Just hearing the words “brain injury” can be alarming and frightening for the person who has been injured and their family. Many people associate the words with mental retardation or mental illness. It is different. An acquired brain injury means that it occurred after the person’s birth. It can occur at any age. It does not include hereditary conditions or genetic abnormalities. Neither does it include degenerative diseases much as multiple sclerosis or Parkinson’s disease. This article describes six types of acquired brain injuries. 1. Traumatic brain injury This is caused by an outside force or trauma that injuries the brain. The most common causes are falls, motorcycle or car crashes, assaults, or sports injuries. Shaking an infant or very young child can injure the brain. The force of the blow may result in the brain moving and banging against the inside of the skull. This can cause more damage due to bleeding, bruising, or tearing of brain cells. As the brain swells, more damage can occur. Many service members in Iraq and Afghanistan have been injured due to blasts and explosions with bullets or shrapnel damaging the brain. Shock waves from the explosions can also damage brain tissue. 2. Anoxia When the brain doesn’t get enough oxygen, it is called anoxia or hypoxia. Common causes of anoxia are near drownings, choking, suffocation, strangulation, heart attacks, lung damage, or very low blood pressure. 3. Stroke The medical term is cardiovascular accident, often referred to as a CVA. A stroke is caused when the flow of blood to the brain is interrupted. This can happen when an artery is blocked due to a clot or is narrowed because of cholesterol. A stroke can also be caused by bleeding in or around the brain when a blood vessel ruptures.

4. Aneurysm When there is a weak spot somewhere in the walls of the brain’s arteries or veins, it can weaken over time and burst. This results in bleeding in the brain. 5. Toxemia Poisoning from chemical or biological factors can damage the brain. Toxemia can be caused by drugs, medications, chemicals, gases, or even toxic foods. 6. Viruses and bacteria An infection of the brain can be very damaging. Meningitis, encephalitis, herpes, and HIV are examples.. Seeking treatment Any type of brain injury should be treated as soon as possible by a physician. Depending on what area of the brain is affected, the person may have physical symptoms, cognitive changes or altered thinking, difficulty with communication, emotional or behavioral changes. A person with more severe symptoms is more likely to seek medical care immediately. But minor changes are warning signs that also need to be assessed by a physician. If you suspect that someone has had a brain injury, the first step is to talk with the person, share your observations, and encourage the person to get help. The next step is for the person to share a medical, family and military history with the physician. The brain can be injured in many ways and the effects can be different for each person. Obvious signs, such as loss of consciousness, being dazed or confused, clear damage to the head, being involved in a blast or explosion, or receiving a blow to the head require immediate evaluation and treatment. But the symptoms of brain injury can be both subtle and delayed. It is important to seek treatment for any symptoms for early diagnosis and care.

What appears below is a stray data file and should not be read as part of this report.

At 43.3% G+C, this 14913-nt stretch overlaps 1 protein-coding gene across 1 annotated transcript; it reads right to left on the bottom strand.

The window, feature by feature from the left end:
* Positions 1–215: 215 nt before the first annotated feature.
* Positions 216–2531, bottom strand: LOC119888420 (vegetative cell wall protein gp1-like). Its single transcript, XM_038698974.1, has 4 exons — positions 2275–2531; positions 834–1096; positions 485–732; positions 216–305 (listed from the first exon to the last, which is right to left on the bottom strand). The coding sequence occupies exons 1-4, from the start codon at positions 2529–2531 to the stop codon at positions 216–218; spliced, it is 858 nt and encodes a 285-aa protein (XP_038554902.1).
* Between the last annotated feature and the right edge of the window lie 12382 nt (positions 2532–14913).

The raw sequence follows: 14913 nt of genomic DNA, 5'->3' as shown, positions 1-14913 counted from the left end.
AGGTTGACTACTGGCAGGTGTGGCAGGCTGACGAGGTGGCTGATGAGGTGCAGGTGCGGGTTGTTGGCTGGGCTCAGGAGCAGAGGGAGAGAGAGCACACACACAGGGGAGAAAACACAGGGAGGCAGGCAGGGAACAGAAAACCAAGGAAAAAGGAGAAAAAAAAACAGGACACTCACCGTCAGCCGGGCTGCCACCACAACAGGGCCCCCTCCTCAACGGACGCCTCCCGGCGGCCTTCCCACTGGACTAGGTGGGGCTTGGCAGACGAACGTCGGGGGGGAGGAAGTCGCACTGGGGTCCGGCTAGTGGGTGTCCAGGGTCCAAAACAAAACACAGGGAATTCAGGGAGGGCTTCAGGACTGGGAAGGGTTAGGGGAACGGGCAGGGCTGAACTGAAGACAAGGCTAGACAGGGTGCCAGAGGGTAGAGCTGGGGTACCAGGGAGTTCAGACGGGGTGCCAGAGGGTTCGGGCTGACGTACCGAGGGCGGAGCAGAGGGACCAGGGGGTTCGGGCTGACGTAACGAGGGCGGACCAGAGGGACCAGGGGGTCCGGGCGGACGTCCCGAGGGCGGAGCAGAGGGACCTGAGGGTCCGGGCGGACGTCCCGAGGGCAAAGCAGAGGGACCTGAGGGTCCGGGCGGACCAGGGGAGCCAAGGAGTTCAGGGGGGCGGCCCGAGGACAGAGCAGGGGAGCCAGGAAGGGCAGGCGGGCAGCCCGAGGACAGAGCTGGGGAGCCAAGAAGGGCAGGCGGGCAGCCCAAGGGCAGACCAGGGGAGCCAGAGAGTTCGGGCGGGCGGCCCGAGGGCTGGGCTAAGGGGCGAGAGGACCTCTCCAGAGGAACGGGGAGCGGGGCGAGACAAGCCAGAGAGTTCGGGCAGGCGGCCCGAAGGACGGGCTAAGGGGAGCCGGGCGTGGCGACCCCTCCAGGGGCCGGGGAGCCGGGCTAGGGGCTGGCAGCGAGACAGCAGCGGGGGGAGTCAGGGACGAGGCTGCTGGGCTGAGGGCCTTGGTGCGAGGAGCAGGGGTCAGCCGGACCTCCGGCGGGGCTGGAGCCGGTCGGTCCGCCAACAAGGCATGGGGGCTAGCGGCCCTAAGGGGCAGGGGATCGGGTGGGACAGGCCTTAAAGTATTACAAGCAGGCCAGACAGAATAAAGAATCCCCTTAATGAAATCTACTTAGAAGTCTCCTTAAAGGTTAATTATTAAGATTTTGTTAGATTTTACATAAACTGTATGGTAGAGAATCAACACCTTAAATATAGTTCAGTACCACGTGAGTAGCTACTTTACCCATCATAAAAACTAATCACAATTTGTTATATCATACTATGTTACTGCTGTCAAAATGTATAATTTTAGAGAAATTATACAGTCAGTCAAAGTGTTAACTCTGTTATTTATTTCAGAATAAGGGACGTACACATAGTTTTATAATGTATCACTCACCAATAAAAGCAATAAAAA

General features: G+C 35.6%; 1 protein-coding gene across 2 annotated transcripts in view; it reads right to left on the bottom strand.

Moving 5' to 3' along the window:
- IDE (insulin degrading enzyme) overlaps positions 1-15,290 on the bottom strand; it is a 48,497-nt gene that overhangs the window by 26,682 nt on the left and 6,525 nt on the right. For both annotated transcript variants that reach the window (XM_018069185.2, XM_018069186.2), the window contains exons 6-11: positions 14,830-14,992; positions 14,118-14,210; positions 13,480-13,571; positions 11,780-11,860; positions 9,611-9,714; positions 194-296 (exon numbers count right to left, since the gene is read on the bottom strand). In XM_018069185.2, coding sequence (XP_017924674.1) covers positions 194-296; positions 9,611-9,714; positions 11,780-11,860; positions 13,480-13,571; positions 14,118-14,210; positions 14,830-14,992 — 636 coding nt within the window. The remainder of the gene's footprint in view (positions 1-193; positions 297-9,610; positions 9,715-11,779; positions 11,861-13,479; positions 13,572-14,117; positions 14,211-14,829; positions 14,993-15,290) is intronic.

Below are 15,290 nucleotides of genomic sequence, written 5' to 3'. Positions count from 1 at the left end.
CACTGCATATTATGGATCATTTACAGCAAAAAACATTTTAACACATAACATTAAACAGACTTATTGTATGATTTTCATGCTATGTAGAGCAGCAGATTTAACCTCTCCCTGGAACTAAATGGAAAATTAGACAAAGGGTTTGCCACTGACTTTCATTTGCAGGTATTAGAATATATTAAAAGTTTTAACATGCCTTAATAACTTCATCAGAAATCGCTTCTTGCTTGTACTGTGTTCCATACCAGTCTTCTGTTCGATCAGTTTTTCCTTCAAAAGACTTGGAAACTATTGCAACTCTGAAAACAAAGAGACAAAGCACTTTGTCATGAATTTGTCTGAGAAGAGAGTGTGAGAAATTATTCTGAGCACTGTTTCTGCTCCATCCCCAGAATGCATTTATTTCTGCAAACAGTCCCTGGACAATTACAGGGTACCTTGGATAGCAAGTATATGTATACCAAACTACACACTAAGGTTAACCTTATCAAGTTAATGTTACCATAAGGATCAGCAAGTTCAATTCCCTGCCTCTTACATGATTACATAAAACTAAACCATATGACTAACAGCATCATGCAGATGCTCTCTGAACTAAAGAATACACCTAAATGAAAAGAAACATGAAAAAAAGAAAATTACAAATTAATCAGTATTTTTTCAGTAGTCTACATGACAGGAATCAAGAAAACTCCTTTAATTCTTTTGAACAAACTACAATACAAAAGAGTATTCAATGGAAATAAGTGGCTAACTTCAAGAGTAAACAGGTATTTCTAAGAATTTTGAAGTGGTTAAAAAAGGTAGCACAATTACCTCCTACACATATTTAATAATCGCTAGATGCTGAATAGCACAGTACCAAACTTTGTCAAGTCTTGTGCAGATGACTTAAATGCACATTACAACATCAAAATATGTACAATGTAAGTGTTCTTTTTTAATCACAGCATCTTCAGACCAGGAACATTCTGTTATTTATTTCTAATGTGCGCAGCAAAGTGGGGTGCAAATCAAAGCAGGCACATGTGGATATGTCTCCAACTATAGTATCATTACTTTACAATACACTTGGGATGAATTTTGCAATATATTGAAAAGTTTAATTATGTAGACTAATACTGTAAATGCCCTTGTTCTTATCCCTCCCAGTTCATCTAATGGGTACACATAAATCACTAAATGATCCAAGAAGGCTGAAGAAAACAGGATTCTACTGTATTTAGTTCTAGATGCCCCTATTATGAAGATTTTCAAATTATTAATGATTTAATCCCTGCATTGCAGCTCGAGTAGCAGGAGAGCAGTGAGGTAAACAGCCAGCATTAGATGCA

Marilyn Lash, M.S.W., Lash and Associates Publishing/Training, Inc. Books, pamphlets and information on the treatment, rehabilitation and recovery of traumatic brain injury in children, adults and veterans. For a tip card with more information on Brain Injury: How to Recognize and Treat It by Harvey E. Jacobs, Ph.D. and Flora Hammond, M.D. go to

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Tips for Living Alone After Head Injury with Hemiparesis and Avoiding Falls and Injuries

Living is difficult even when you have close family support or caretaker close by. However as we who have been injured in some way, or previously experienced head injury brain damage resulting in hemiparesis, as we age, or children grow up, spouses may move apart find ourselves living alone.